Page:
Introduction: Suspect Zero

Introduction

In 1968, a notorious serial killer, who chose the moniker “Zodiac,” began his lethal career with a horrific double homicide in the city of Vallejo, California, just east of San Francisco. Within a year, he had brutally attacked 7 individuals at random, mostly young couples, killing 5 of them. This murderer would eventually lay claim to more than three dozen victims in a series of bizarre and disturbing letters sent to the San Francisco Chronicle that continued until 1978. In the end, after two dozen of these letters, Zodiac inexplicably disappeared from the Bay Area scene, leaving investigators confused and empty-handed.

While an army of law enforcement personnel was unsuccessfully chasing after California’s most notorious fugitive in the late 1960s and 1970s, another series of murders was taking place less than an hour north of San Francisco, in the semi-rural community of Santa Rosa. Between early 1972 and late 1973, at least 7 girls and young women were slain in a similar way by an unknown male assailant. These crimes took place during the same period of time that Zodiac was feverishly writing to the San Francisco Chronicle, claiming more victims with each of his taunting and convoluted missives. Since Zodiac had attacked at a variety of locations around the Bay Area, including Vallejo, Lake Berryessa, and San Francisco, many investigators assumed that the Santa Rosa murders were his doing, although the fugitive himself never took credit for them. These crimes came to be known in the press as the Highway 101 Murders, and, like the Zodiac killings, the case has never been officially closed.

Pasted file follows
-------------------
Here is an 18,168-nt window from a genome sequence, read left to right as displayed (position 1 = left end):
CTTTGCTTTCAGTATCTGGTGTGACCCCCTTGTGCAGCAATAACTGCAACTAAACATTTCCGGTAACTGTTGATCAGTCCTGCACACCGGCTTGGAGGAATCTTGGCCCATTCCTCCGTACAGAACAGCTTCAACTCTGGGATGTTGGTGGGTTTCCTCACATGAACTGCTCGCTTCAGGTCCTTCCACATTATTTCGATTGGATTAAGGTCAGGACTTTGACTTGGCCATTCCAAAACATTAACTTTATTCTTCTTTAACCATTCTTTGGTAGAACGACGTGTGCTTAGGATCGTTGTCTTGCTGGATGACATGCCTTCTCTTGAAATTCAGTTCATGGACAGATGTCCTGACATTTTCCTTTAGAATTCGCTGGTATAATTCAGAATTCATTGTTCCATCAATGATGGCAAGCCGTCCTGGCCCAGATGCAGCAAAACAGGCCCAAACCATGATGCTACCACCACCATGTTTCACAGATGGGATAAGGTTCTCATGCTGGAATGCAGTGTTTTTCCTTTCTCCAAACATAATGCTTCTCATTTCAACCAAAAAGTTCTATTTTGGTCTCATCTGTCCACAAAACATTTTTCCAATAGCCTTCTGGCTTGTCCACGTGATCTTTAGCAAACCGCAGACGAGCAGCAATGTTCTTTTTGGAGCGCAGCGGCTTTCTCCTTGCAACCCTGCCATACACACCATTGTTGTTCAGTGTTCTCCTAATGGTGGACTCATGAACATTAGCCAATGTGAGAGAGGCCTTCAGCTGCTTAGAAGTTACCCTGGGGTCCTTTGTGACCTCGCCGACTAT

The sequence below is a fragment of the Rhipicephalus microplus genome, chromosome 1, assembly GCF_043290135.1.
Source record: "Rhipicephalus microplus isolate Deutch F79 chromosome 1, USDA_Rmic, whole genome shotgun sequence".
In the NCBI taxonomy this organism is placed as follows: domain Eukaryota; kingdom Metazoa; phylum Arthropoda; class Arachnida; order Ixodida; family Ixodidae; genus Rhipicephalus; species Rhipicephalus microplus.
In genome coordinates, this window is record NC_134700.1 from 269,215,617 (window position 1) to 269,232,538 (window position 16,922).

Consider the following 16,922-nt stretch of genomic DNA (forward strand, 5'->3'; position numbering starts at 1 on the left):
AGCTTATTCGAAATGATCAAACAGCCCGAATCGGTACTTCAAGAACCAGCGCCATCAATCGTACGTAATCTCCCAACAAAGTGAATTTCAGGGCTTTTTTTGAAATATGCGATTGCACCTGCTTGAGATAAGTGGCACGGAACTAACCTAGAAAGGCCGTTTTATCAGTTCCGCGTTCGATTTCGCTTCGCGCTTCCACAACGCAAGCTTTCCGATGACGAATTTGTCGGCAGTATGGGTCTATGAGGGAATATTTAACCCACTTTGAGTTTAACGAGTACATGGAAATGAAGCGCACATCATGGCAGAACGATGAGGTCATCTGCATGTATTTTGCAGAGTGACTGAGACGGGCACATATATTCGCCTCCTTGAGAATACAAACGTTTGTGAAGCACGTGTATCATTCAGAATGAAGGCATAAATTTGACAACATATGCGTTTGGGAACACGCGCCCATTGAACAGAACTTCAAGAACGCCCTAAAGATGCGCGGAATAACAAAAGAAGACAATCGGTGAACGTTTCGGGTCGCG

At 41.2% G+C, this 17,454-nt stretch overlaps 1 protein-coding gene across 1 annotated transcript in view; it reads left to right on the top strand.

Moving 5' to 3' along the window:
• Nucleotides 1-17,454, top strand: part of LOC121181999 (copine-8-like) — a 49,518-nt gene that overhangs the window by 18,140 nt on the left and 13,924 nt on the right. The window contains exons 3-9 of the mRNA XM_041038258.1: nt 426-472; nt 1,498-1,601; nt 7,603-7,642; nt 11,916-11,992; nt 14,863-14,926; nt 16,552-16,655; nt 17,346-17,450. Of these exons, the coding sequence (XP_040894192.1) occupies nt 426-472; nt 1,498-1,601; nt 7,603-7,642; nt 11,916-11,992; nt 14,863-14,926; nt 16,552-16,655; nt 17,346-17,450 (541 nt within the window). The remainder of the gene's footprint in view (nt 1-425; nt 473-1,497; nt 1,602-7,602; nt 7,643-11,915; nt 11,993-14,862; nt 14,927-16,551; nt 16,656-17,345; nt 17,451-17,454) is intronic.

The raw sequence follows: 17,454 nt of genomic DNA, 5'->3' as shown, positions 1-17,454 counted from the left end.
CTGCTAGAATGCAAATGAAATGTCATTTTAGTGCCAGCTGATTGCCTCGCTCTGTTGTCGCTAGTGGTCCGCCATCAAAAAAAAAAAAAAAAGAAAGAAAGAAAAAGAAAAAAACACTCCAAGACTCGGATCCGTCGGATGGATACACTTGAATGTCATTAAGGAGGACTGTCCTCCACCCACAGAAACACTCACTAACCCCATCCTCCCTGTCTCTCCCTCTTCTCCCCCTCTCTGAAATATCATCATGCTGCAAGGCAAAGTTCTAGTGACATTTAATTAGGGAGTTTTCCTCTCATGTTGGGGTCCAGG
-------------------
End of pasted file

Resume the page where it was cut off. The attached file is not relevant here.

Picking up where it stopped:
However, even unsolved cases of serial murder do have a resolution, somewhere. There is often a sea of certainty and understanding that lies forgotten or ignored between what is known and what can be proved in such cases. This was certainly true with the Highway 101 Murders. It was true for Lieutenant Manny Bruin of the Sonoma County Criminal Investigations Division—the agency in charge of the investigation—and for those who worked the case with him. It was horribly, unspeakably true for the victims of Byron Avion.

When traditional justice fails because of unexpected circumstances, lack of hard facts, insufficient resources, or unremitting confusion, there is still the possibility of a resolution, somewhere. What happened in Sonoma County, California, a few years ago is evidence enough to believe in that possibility, even when fiction must, of necessity, take the reins from fact.

 

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